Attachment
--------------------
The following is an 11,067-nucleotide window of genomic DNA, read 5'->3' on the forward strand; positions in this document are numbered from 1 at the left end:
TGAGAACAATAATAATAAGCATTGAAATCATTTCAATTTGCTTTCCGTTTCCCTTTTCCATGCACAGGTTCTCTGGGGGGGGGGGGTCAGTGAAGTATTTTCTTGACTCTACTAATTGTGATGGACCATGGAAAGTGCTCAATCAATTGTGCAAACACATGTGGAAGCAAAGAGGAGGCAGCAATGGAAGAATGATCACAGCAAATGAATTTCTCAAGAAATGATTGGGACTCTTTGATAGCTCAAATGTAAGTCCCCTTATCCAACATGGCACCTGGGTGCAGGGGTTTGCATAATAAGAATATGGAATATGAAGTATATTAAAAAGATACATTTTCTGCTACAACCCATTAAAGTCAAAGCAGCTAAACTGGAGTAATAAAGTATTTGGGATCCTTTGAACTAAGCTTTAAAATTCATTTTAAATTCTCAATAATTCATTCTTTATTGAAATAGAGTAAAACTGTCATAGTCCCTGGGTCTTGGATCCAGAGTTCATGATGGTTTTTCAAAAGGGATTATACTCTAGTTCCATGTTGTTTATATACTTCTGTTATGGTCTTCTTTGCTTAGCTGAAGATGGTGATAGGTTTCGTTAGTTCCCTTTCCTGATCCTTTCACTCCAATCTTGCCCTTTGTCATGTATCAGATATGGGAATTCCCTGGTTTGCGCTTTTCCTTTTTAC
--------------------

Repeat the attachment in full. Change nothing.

The following is an 11,067-nucleotide window of genomic DNA, read 5'->3' on the forward strand; positions in this document are numbered from 1 at the left end:
TGAGAACAATAATAATAAGCATTGAAATCATTTCAATTTGCTTTCCGTTTCCCTTTTCCATGCACAGGTTCTCTGGGGGGGGGGGGTCAGTGAAGTATTTTCTTGACTCTACTAATTGTGATGGACCATGGAAAGTGCTCAATCAATTGTGCAAACACATGTGGAAGCAAAGAGGAGGCAGCAATGGAAGAATGATCACAGCAAATGAATTTCTCAAGAAATGATTGGGACTCTTTGATAGCTCAAATGTAAGTCCCCTTATCCAACATGGCACCTGGGTGCAGGGGTTTGCATAATAAGAATATGGAATATGAAGTATATTAAAAAGATACATTTTCTGCTACAACCCATTAAAGTCAAAGCAGCTAAACTGGAGTAATAAAGTATTTGGGATCCTTTGAACTAAGCTTTAAAATTCATTTTAAATTCTCAATAATTCATTCTTTATTGAAATAGAGTAAAACTGTCATAGTCCCTGGGTCTTGGATCCAGAGTTCATGATGGTTTTTCAAAAGGGATTATACTCTAGTTCCATGTTGTTTATATACTTCTGTTATGGTCTTCTTTGCTTAGCTGAAGATGGTGATAGGTTTCGTTAGTTCCCTTTCCTGATCCTTTCACTCCAATCTTGCCCTTTGTCATGTATCAGATATGGGAATTCCCTGGTTTGCGCTTTTCCTTTTTAC